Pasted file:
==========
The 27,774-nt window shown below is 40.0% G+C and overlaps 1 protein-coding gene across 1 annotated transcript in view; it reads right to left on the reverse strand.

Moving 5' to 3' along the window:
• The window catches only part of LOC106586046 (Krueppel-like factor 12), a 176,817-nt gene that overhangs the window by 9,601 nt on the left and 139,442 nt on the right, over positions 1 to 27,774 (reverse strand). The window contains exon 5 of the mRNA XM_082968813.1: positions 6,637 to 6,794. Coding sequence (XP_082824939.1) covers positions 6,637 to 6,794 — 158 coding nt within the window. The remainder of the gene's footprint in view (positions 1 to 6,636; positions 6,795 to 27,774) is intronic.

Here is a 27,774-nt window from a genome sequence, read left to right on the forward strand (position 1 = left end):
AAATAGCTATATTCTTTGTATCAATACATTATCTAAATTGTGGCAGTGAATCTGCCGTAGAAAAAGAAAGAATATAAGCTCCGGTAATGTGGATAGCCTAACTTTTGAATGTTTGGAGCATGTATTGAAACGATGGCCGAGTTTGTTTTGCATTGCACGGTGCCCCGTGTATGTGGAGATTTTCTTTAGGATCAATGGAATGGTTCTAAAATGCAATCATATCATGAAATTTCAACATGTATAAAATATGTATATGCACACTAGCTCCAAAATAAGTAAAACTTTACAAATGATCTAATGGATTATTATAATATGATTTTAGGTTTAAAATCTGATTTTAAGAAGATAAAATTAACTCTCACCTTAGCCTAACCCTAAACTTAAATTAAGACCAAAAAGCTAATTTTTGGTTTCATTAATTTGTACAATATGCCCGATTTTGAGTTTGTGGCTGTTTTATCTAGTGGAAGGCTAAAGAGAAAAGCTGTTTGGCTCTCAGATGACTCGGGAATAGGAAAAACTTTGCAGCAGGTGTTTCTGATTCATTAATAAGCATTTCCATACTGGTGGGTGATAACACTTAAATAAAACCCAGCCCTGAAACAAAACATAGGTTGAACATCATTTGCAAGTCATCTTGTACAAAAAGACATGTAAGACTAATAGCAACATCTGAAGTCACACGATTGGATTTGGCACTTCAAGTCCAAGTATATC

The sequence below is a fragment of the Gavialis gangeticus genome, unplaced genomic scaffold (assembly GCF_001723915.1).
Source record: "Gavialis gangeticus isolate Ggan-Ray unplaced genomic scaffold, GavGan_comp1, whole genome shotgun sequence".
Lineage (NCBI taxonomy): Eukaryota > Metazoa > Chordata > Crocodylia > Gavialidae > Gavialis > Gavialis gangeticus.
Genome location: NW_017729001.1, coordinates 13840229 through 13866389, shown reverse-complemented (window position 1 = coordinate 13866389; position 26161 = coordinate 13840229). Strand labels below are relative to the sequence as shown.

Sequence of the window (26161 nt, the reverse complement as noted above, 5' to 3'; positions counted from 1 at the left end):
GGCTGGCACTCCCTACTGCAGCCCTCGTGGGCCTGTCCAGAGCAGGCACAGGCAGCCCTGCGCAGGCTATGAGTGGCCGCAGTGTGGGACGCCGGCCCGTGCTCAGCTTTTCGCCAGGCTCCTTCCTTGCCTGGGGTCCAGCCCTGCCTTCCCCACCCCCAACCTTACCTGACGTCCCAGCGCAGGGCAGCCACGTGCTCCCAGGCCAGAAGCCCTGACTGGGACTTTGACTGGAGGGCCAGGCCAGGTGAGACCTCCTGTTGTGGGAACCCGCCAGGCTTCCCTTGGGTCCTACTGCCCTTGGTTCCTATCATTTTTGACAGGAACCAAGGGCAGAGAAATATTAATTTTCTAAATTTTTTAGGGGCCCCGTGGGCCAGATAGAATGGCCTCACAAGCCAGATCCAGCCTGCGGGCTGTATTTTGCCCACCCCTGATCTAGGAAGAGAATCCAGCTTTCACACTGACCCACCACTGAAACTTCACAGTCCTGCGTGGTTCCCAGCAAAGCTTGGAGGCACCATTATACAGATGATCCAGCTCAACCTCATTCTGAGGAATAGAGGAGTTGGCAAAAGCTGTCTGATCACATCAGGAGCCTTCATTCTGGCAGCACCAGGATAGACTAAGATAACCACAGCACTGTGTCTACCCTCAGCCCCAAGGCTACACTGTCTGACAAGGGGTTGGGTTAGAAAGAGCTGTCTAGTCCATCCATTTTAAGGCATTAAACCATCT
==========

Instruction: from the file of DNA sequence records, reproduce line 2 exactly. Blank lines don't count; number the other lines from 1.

Moving 5' to 3' along the window: